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Pakistan Eyes New Offensive After South Waziristan

A soldier stands beside a damaged Taliban militant training center in Makeen, South Waziristan.

A soldier stands beside a damaged Taliban militant training center in Makeen, South Waziristan.

ISLAMABAD (Reuters) -- Pakistan's army has ended its offensive against the Taliban in South Waziristan and is shifting focus to another tribal area to where many militants have fled, the prime minister said today.

The operation in South Waziristan, which borders Afghanistan, was the army's biggest in years, involving 30,000 troops. Military officials were not available to say if it had achieved its goals.

"The operation has finished in South Waziristan. Now there is talk of Orakzai," Prime Minister Yousaf Raza Gilani told reporters in the eastern city of Lahore.

Pakistan's military says 589 militants and 79 soldiers have been killed in the South Waziristan campaign since it was launched in mid-October. Militants have hit back with bombings that have killed hundreds of people.

Security officials say many of the militants are believed to have fled South Wazirstan to Orakzai, North Waziristan, and the Kurram tribal areas.

Orakzai is believed to be the base of Hakimullah Mehsud, leader of Pakistani Taliban insurgents, and a global hub for Al-Qaeda and other militant groups.

Intelligence officials say paramilitary forces have been carrying out crackdowns on the militants in Orakzai for several weeks. War planes also often attack militant targets.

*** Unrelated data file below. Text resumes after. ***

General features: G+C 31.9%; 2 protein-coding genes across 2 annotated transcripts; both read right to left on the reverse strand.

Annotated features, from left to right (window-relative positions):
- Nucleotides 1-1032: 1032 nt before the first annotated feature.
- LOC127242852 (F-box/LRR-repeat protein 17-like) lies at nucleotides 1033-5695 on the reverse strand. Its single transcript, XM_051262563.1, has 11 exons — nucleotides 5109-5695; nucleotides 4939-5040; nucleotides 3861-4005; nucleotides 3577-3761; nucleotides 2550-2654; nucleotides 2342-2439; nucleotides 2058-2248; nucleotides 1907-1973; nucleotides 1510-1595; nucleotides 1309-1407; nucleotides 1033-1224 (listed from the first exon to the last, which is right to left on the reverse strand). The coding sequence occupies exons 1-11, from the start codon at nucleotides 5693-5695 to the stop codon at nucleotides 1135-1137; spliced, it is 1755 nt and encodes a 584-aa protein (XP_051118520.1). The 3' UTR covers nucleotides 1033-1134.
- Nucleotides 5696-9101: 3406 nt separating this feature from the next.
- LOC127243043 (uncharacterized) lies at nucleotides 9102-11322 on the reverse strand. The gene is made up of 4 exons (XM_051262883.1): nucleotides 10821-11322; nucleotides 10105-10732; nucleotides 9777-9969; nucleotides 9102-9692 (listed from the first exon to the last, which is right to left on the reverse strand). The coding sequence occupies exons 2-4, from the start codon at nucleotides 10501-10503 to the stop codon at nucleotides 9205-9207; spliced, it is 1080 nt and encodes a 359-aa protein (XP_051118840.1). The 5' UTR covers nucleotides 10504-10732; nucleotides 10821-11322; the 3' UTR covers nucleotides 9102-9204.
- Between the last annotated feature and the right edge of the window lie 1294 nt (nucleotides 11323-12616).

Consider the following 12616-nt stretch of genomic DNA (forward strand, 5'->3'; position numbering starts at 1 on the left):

Government forces now control much of the territory held by forces loyal to Mehsud but they still face pockets of resistance, officials said.

U.S. attempts to push Pakistan to root out Taliban and Al-Qaeda fighters in the lawless tribal regions, as well as U.S. drone aircraft attacks on suspected militants, have created intense anti-American sentiments in Pakistan.

U.S. President Barack Obama has said victory in Afghanistan will only be possible with strong Pakistani cooperation and stronger efforts to wipe out militant sanctuaries.

Pakistani officials fear his plans to send 30,000 more U.S. troops to Afghanistan will push militants over the border and create new pressures for the Islamabad government.

U.S. ally Pakistani President Asif Ali Zardari is fighting for his political survival, so he may not be in a position to persuade the powerful military to focus on border areas while it tries to stamp out a Taliban insurgency.